Google Delays Cookie Phaseout
Google announced June 24 that it will delay plans to block third-party cookies in its Chrome browser until late 2023, giving it time to figure out how to protect consumer privacy while still providing web publishers a way to make money.
In January of last year, the search giant said it would replace third-party cookies, which advertisers use to track consumers on the web and target them with ads, with more privacy-conscious technologies. That move was supposed to have come to fruition by the end of 2021.
Apple already blocks third-party cookies in its Safari browser, and Mozilla does the same with its Firefox web browser. Other competitors, including Microsoft’s Edge and Brave Software’s Brave, have also taken steps to phase out tracking of individual’s browsing. Consumers can also download browser extensions, like Ghostery, DuckDuckGo, Privacy Badger, and uBlock Origin, to block trackers.
Google said the two-year delay will give it, and its advertisers, more time to develop and test alternatives to cookies.
“While there’s considerable progress with this initiative, it’s become clear that more time is needed across the ecosystem to get this right,” Chrome engineering director Vinay Goel said in a blog post.
“We need to move at a responsible pace. This will allow sufficient time for public discussion on the right solutions, continued engagement with regulators, and for publishers and the advertising industry to migrate their services,” he explained further.
Goel also said Google plans to continue working with the web community “to create more private approaches to key areas, including ad measurement, delivering relevant ads and content, and fraud detection.” Goel laid out a new timeline for Google’s moves around third-party cookies, saying the goal is to have the key technologies in place by late 2022 so the developer community can start adopting them. Chrome could then phase out third-party cookies over a three-month period, starting in mid-2023 and ending in late 2023, he said.
Google’s cookie project is part of a larger initiative called the Privacy Sandbox.
“We believe that the Privacy Sandbox will provide the best privacy protections for everyone. By ensuring that the ecosystem can support their businesses without tracking individuals across the web, we can all ensure that free access to content continues. And because of the importance of this mission, we must take time to evaluate the new technologies, gather feedback and iterate to ensure they meet our goals for both privacy and performance, and give all developers time to follow the best path for privacy,” Goel concluded.
The delay, of course, came as welcome news across the advertising ecosystem, with many also seeing the eventual elimination of third-party cookies as inevitable.
“Moving away from third-party cookies and toward first-party data puts consumers in control of how their data is used, while companies can deliver real-time experiences that are most relevant to consumers. Google’s delay gives brands more time, but it won’t change this trend,” says Amit Ahuja, vice president of Experience Cloud product and strategy at Adobe.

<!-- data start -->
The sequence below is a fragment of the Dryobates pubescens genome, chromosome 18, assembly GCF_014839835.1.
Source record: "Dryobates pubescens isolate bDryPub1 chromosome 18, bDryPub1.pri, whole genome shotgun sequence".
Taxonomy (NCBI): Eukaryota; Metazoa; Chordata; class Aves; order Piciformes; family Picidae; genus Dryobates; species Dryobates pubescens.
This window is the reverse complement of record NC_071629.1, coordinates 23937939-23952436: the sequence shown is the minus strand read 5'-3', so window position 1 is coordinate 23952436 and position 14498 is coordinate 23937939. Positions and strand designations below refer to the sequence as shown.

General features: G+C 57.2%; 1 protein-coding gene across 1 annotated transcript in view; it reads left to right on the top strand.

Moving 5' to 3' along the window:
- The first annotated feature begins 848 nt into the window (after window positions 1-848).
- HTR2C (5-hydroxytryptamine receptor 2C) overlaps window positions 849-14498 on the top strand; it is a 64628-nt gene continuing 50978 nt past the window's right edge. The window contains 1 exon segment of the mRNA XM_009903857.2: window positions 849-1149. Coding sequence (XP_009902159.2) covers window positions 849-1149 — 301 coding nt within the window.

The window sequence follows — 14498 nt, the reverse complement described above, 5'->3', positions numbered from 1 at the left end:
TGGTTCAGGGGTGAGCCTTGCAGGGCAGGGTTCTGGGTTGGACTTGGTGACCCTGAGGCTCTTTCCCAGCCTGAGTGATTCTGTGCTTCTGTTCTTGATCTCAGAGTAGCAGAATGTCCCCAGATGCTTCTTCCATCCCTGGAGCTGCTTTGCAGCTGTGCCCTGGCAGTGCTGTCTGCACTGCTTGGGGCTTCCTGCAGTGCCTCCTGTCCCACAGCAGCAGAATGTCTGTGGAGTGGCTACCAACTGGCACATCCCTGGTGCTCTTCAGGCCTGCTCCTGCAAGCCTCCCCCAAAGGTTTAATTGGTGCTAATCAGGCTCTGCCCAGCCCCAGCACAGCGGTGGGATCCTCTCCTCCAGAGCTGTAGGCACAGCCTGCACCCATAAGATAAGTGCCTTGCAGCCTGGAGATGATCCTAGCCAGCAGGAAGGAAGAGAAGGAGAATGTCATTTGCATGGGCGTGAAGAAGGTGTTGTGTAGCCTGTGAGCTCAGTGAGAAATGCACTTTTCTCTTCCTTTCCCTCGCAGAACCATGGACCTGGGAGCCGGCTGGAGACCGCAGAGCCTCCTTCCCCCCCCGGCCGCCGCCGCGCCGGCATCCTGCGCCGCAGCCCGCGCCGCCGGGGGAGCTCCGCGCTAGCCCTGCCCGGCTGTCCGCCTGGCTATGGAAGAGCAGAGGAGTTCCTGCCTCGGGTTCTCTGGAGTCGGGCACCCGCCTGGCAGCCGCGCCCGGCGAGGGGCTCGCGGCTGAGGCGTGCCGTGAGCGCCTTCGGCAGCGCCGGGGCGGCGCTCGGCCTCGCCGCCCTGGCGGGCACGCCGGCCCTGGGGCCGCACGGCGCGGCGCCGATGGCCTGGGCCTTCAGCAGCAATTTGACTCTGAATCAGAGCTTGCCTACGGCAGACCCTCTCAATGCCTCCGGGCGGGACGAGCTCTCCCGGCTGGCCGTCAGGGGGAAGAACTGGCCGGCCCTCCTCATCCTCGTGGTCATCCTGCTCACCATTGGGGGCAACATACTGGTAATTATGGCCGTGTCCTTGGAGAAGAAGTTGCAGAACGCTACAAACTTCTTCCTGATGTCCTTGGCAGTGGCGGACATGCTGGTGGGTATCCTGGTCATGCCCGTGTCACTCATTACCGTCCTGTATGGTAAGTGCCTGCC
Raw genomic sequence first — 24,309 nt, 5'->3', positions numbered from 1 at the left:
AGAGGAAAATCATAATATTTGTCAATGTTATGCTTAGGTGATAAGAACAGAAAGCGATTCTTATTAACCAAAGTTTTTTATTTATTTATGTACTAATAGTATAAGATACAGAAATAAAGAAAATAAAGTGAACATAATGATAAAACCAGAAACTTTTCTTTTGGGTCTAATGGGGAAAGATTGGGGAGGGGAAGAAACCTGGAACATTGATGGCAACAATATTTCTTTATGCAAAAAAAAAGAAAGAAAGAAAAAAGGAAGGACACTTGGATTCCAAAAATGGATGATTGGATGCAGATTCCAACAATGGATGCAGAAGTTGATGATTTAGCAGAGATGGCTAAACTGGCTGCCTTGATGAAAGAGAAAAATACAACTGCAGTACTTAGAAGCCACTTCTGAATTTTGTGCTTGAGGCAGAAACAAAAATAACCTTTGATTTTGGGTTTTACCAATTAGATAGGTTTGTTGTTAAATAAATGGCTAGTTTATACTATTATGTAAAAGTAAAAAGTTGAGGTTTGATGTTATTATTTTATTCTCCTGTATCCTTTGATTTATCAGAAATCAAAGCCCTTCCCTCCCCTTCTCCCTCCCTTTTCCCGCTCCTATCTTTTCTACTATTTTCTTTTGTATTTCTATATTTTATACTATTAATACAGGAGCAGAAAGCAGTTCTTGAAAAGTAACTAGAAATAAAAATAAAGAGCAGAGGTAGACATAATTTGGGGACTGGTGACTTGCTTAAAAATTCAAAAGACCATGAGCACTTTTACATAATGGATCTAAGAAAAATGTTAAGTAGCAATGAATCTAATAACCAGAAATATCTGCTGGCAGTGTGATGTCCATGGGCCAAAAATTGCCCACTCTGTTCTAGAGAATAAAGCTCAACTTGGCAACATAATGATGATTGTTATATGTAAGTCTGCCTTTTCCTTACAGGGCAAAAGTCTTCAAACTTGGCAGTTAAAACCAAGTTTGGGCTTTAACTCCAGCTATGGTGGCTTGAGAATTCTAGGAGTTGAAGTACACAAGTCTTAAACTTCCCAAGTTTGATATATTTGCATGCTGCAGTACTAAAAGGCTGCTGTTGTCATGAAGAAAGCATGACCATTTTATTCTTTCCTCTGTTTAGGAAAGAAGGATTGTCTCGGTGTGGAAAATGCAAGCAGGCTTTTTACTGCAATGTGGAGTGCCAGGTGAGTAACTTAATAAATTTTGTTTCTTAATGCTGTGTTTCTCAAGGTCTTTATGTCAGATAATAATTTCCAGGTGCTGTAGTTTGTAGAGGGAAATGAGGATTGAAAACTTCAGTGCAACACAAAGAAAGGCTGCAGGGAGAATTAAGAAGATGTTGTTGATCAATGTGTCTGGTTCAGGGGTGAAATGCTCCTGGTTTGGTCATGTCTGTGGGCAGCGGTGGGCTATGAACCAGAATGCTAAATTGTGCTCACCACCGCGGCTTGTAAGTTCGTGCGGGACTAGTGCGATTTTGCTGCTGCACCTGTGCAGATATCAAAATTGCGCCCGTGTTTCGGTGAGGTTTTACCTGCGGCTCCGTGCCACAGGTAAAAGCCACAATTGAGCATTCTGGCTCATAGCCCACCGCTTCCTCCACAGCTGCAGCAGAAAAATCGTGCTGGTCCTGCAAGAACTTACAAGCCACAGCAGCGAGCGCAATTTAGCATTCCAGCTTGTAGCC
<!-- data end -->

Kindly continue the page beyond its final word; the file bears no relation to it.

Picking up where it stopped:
“First-party data is the future of brand-consumer relationships built on trust, not just for advertising, but for all digital experiences.”
“This delay is good for the industry, but the fact is that cookies are still going away,” adds Travis Clinger, senior vice president of addressability and ecosystem at LiveRamp.
“While this is good news for the industry as a whole, it should not deter us from moving beyond the third-party cookie as the main identifier for internet users,” says Kasper Skou, CEO and cofounder of Semasio. “The elephant in the room is that 40 percent of internet users are not identifiable via cookies today. We need to continue the great work, which has already gone into the future of data-driven advertising, and we need to do it on a basis that makes the consumer an equal and informed partner in the ecosystem.”
“Google’s decision to delay the depreciation of third-party cookies is a responsible one. It’s excellent news for both publishers and advertisers, and this added runway will create a better environment to partner on scalable solutions that benefit all parties,” says Alexander Knudsen, vice president of solutions engineering at Amobee.
“Google may be giving marketers more time, but consumers aren’t waiting—they want transparency and value in use of their data now,” says Anne Hunter, vice president of product marketing at DISQO.
Stephen Bonino, associate account director at Adlucent, urges advertisers to use the extra time wisely. He suggests they do the following:
- Ensure you are in full compliance with updates to privacy regulations.
- Review your approach to measurement and your tracked conversions, considering the shorter look-back windows available going forward.
- Understand the tools and best practices available for each of the unique social networks, ideally through the lens of how your audience engages with each.
- Stay up to date on creative and measurement solutions and work with your advertising team to effectively incorporate them into your evolving social strategy.
- Keep in mind that platforms are actively developing new features designed to align with the interests and behavior of their user base, allowing advertisers to experiment with unique and purpose-built touchpoints.
“Our message to the industry is not to let the foot off the gas and instead continue moving full speed toward adopting people-based, authenticated solutions,” LiveRamp’s Clinger adds. “The most important thing is to recognize the urgency is still there.… Publishers and marketers should control their destiny, and the only way to do so is by relying on trusted consumer relationships enabled through people-based buying. Those who act now will be much more prepared.”